Saturday, April 27, 2013

Making My Mark

Vegan eating aside for the moment,  do you know we're in National Poetry Month?  Have you found a poem in your pocket, discovered a new poet, or been to a poetry slam this month?  If not, get busy!  You have four more days!

Here in Peachtree City, the poetry revelry continues with my illustrious writers group, which gathers in the library each month, or in between for various Atlanta poetry events.  Or our own.  

This morning, it was a poetry workshop facilitated by Alexa Selph, freelance editor and creative writing instructor at Emory University.  Alexa went over the elements of poetry and its forms, and launched us into an exercise while munching on decidely un-vegan sandwiches and chips from the local sandwich shop.  She also introduced us to a number of new (to me) poems--my favorite of the day: Under the Vulture-Tree.  I will never view vultures in the same way.

The exercise was on musicality; Alexa gave us each a word, from which we were to develop a list of words, from which we were to write a poem.  In about 10 min.  Or at least that's how it felt.

My word was 'extricate,' from which I extricated a page of words, from which I extricated "The Text"--which I offer you here raw because I am secure :)

The Text

Though we lived next door in the multiplex,
our preferred method of communication was text.

The first perplexed--the next even more--
a proliferation of expletives I could not ignore.

So I flexed my fingers and finalized thought--
one can't be gregarious after all--the reflex

is more like a trilogy to say
DUH or HUH or LOL.

I trimmed even more--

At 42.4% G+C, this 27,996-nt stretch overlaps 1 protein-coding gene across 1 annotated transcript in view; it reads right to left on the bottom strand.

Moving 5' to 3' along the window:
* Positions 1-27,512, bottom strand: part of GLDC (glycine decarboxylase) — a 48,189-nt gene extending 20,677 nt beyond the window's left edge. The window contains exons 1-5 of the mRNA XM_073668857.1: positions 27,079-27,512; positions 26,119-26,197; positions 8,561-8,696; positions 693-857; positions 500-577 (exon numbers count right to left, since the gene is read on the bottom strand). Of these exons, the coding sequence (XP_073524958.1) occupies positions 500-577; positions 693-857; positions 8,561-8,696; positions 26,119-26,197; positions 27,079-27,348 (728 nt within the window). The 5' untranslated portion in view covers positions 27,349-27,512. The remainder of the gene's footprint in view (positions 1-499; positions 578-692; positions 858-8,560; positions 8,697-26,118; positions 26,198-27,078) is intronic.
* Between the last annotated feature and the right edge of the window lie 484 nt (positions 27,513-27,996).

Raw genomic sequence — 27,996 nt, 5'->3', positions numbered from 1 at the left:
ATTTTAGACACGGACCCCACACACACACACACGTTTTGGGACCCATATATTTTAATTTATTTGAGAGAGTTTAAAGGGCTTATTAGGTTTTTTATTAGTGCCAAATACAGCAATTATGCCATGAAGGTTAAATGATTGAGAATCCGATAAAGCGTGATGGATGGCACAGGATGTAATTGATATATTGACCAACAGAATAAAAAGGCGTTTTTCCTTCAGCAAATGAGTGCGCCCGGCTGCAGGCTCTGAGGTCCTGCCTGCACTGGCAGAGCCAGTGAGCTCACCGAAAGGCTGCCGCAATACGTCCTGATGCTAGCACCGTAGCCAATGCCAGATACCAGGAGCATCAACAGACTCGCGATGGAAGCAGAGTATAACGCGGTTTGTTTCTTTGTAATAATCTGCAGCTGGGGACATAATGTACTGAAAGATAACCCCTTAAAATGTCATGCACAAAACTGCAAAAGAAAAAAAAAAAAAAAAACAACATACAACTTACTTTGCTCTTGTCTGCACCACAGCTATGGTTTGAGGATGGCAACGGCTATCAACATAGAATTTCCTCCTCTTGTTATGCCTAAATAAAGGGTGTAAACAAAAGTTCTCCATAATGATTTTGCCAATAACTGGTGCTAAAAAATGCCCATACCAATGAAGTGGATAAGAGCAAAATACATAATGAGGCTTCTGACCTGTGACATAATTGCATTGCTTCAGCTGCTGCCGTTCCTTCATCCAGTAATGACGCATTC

no extras, no bait, just a question, a shape,

I made my mark without a mate:

Brilliance aside, it was really astonishing to hear what folks came up with so quickly.

From there, many of us migrated over to city hall, one short stairwell to the next building.  The Friends of the PTC Library association, sponsored not only this workshop, but an annual poetry competition.  Today was awards day, with readings by the winners.  This year, I scored first place, earning me the highest paycheck I have ever received for poetry, and an honorable mention. I was also delighted to discover that the association had produced a new chapbook, Peachtree Poets 2013, which included four of my poems.  (Available on Amazon for $10.)

I still can't quit the day job, nor would I want to, but it is fun to have a respectable check in hand to contemplate spending.  And meet some new poets.  And find some of the usual suspects here in the Southern Arc, chipping away at this quirkiest of art forms, pushing words around a page.  Congratulations, winners, and thanks to the PTC patrons of poetry!

Saturday, April 20, 2013

Atonement with the Father

Peter described the ending of the novel he's been writing.  Ironically, the major theme emerging is Atonement with the Father, a term from Hollywood and mythic structure, which allowed us to segue easily back and forth into its theological siblings, and the major theme of my two poetry chapbooks.

And where does veganism fit in?  Atonement with the Father--moving into further harmony--body, mind, soul and spirit--according to what we eat, physically or spiritually.

Do you hear the click of the circle closing on this conversation?!  We are psychically exhausted but eminently satisfied.  And almost to our next destination. The lobster rolls are in the back seat.